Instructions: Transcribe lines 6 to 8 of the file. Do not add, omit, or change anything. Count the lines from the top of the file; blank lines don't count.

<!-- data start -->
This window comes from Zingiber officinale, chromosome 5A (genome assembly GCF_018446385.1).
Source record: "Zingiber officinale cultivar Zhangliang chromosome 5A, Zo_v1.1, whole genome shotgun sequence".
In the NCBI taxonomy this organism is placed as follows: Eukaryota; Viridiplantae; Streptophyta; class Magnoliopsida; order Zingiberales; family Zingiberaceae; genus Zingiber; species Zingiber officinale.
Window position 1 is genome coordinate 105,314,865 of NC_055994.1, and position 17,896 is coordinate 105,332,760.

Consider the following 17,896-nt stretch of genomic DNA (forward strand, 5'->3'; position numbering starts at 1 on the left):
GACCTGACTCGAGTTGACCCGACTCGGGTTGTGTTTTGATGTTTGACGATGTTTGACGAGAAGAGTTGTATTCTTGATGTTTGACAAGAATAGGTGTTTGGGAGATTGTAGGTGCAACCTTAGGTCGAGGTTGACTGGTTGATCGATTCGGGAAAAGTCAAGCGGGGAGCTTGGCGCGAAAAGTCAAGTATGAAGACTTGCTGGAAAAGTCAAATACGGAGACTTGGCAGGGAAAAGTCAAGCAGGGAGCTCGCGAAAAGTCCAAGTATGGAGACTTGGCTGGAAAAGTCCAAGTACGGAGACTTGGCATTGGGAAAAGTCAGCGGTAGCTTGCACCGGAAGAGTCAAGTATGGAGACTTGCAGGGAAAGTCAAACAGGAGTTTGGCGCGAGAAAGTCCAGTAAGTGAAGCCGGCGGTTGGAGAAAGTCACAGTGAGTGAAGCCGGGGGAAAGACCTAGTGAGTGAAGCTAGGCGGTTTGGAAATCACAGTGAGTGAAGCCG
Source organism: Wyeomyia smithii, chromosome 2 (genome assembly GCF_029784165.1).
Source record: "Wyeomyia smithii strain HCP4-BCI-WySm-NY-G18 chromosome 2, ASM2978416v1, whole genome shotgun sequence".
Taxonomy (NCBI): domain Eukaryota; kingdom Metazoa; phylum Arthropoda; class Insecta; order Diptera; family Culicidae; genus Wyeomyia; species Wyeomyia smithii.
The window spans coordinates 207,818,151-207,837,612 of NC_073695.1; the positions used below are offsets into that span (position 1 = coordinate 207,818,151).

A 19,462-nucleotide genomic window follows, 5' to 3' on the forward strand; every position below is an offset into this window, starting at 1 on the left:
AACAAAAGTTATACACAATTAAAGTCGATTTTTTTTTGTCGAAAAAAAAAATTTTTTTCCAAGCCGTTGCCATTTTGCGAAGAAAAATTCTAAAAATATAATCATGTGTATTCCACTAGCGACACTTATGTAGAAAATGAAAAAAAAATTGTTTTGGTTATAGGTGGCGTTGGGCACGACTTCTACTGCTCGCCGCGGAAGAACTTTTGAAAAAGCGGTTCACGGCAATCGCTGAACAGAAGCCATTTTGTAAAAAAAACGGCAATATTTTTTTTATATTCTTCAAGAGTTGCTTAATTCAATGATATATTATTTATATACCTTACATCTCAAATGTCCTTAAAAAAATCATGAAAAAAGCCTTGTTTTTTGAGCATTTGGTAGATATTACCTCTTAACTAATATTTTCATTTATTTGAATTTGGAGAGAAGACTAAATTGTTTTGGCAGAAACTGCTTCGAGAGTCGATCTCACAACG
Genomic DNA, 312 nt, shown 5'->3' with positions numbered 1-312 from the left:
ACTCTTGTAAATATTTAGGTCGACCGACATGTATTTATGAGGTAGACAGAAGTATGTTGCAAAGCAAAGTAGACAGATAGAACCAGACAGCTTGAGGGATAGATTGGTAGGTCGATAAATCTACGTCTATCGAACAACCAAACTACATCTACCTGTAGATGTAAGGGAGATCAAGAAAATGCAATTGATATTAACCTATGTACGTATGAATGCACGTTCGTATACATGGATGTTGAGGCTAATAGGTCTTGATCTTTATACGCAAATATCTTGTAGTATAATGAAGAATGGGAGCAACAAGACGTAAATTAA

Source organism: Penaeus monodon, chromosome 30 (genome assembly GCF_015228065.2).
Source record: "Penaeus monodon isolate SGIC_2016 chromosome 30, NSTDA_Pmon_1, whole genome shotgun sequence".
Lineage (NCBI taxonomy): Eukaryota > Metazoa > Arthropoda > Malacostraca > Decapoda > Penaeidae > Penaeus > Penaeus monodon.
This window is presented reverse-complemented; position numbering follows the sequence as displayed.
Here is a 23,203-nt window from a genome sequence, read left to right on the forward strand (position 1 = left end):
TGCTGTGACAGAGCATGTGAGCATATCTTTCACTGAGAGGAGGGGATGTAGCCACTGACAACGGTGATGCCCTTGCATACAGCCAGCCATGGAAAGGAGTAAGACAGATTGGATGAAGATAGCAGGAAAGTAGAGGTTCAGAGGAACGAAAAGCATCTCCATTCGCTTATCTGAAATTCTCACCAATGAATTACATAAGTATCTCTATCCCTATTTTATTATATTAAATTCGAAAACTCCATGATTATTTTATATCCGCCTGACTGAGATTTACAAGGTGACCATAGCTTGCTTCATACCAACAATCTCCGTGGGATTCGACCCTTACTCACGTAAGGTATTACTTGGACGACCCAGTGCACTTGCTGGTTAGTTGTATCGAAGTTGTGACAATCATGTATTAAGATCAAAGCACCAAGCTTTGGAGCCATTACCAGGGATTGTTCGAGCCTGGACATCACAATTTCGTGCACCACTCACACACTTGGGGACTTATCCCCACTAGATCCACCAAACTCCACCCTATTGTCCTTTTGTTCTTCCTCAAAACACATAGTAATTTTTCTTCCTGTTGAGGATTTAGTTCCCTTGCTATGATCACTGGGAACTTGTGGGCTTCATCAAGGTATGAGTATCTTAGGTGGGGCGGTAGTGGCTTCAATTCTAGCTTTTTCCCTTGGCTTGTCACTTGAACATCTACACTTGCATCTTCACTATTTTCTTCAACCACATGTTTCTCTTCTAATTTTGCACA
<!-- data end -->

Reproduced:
GACCTGACTCGAGTTGACCCGACTCGGGTTGTGTTTTGATGTTTGACGATGTTTGACGAGAAGAGTTGTATTCTTGATGTTTGACAAGAATAGGTGTTTGGGAGATTGTAGGTGCAACCTTAGGTCGAGGTTGACTGGTTGATCGATTCGGGAAAAGTCAAGCGGGGAGCTTGGCGCGAAAAGTCAAGTATGAAGACTTGCTGGAAAAGTCAAATACGGAGACTTGGCAGGGAAAAGTCAAGCAGGGAGCTCGCGAAAAGTCCAAGTATGGAGACTTGGCTGGAAAAGTCCAAGTACGGAGACTTGGCATTGGGAAAAGTCAGCGGTAGCTTGCACCGGAAGAGTCAAGTATGGAGACTTGCAGGGAAAGTCAAACAGGAGTTTGGCGCGAGAAAGTCCAGTAAGTGAAGCCGGCGGTTGGAGAAAGTCACAGTGAGTGAAGCCGGGGGAAAGACCTAGTGAGTGAAGCTAGGCGGTTTGGAAATCACAGTGAGTGAAGCCG
Source organism: Wyeomyia smithii, chromosome 2 (genome assembly GCF_029784165.1).
Source record: "Wyeomyia smithii strain HCP4-BCI-WySm-NY-G18 chromosome 2, ASM2978416v1, whole genome shotgun sequence".